In many predictive decision-making scenarios, such as credit scoring and academic testing, a decision-maker must construct a model (predicting some outcome) that accounts for agents' incentives to "game" their features in order to receive better decisions. Whereas the strategic classification literature generally assumes that agents' outcomes are not causally dependent on their features (and thus strategic behavior is a form of lying), we join concurrent work in modeling agents' outcomes as a function of their changeable attributes. Our formulation is the first to incorporate a crucial phenomenon: when agents act to change observable features, they may as a side effect perturb hidden features that causally affect their true outcomes. We consider three distinct desiderata for a decision-maker's model: accurately predicting agents' post-gaming outcomes (accuracy), incentivizing agents to improve these outcomes (improvement), and, in the linear setting, estimating the visible coefficients of the true causal model (causal precision). As our main contribution, we provide the first algorithms for learning accuracy-optimizing, improvement-optimizing, and causal-precision-optimizing linear regression models directly from data, without prior knowledge of agents' possible actions. These algorithms circumvent the hardness result of Miller et al. (2019) by allowing the decision maker to observe agents' responses to a sequence of decision rules, in effect inducing agents to perform causal interventions for free.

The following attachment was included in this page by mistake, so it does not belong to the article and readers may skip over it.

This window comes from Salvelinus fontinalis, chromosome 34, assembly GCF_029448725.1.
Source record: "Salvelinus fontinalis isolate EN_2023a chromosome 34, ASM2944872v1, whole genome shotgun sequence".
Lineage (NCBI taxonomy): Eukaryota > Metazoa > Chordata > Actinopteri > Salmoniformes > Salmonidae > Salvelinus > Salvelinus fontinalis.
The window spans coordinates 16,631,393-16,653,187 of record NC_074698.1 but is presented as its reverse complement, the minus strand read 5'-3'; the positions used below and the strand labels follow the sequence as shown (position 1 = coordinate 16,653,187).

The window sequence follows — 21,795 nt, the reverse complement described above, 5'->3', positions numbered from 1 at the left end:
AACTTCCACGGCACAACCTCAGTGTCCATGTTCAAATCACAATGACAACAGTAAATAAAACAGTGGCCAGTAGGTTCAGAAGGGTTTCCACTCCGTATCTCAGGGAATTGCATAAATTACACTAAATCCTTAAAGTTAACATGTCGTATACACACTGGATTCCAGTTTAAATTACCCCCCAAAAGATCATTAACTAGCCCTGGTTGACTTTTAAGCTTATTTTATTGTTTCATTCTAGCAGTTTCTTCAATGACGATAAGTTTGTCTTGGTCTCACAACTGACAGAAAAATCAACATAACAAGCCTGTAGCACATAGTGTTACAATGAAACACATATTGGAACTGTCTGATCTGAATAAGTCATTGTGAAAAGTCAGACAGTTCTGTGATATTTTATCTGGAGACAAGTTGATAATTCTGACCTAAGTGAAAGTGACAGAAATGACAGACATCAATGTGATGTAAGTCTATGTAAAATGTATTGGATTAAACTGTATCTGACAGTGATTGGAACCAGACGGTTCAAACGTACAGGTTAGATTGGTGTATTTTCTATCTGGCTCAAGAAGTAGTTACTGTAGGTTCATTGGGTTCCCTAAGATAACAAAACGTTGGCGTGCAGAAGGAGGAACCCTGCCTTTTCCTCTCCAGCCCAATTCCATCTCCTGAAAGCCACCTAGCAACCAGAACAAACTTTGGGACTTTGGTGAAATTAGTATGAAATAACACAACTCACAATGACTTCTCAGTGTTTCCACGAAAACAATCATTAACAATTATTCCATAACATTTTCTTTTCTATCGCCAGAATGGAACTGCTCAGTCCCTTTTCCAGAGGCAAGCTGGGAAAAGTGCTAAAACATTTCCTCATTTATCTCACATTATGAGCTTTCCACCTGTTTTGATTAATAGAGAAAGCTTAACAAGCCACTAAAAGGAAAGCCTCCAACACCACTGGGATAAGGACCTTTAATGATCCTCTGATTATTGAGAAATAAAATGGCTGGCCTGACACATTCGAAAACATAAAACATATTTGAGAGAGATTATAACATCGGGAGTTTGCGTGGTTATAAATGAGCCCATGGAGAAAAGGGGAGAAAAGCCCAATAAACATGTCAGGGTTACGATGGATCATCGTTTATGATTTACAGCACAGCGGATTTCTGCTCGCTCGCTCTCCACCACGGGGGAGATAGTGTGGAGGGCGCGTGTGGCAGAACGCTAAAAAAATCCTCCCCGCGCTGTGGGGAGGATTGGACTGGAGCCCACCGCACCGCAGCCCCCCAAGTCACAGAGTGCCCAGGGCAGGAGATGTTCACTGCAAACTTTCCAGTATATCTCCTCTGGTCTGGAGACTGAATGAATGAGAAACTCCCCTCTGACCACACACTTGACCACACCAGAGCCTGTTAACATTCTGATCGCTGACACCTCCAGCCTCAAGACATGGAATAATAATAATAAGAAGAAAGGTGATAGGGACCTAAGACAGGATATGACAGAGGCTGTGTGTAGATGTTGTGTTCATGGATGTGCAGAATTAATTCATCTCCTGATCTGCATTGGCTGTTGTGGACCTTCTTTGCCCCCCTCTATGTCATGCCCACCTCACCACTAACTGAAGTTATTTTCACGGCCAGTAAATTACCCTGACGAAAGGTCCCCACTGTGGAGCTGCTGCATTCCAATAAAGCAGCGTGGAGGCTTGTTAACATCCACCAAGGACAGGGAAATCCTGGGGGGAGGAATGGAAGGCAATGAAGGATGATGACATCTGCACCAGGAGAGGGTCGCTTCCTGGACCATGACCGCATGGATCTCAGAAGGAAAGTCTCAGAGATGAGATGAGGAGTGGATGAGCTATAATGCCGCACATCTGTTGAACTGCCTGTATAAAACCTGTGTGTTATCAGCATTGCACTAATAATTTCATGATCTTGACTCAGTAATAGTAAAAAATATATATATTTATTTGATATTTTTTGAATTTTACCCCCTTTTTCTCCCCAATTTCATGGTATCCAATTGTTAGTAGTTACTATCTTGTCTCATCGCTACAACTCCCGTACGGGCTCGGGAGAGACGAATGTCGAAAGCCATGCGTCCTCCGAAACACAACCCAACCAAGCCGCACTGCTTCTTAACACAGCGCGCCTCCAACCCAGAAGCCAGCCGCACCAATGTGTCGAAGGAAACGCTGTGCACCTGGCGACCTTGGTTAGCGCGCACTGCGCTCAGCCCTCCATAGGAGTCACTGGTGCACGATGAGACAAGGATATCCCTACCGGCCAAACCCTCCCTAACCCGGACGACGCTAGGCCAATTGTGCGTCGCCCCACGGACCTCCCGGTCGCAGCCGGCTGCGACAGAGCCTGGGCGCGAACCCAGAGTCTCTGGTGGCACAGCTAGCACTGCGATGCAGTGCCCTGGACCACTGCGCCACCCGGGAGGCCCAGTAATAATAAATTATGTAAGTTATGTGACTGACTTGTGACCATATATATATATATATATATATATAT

An algorithmic decision-maker incentivizes people to act in certain ways to receive better decisions. These incentives can dramatically influence subjects' behaviors and lives, and it is important that both decision-makers and decision-recipients have clarity on which actions are incentivized by the chosen model. While for linear functions, the changes a subject is incentivized to make may be clear, we prove that for many non-linear functions (e.g. neural networks, random forests), classical methods for interpreting the behavior of models (e.g. input gradients) provide poor advice to individuals on which actions they should take. In this work, we propose a mathematical framework for understanding algorithmic incentives as the challenge of solving a Markov Decision Process, where the state includes the set of input features, and the reward is a function of the model's output. We can then leverage the many toolkits for solving MDPs (e.g. tree-based planning, reinforcement learning) to identify the optimal actions each individual is incentivized to take to improve their decision under a given model. We demonstrate the utility of our method by estimating the maximally-incentivized actions in two real-world settings: a recidivism risk predictor we train using ProPublica's COMPAS dataset, and an online credit scoring tool published by the Fair Isaac Corporation (FICO).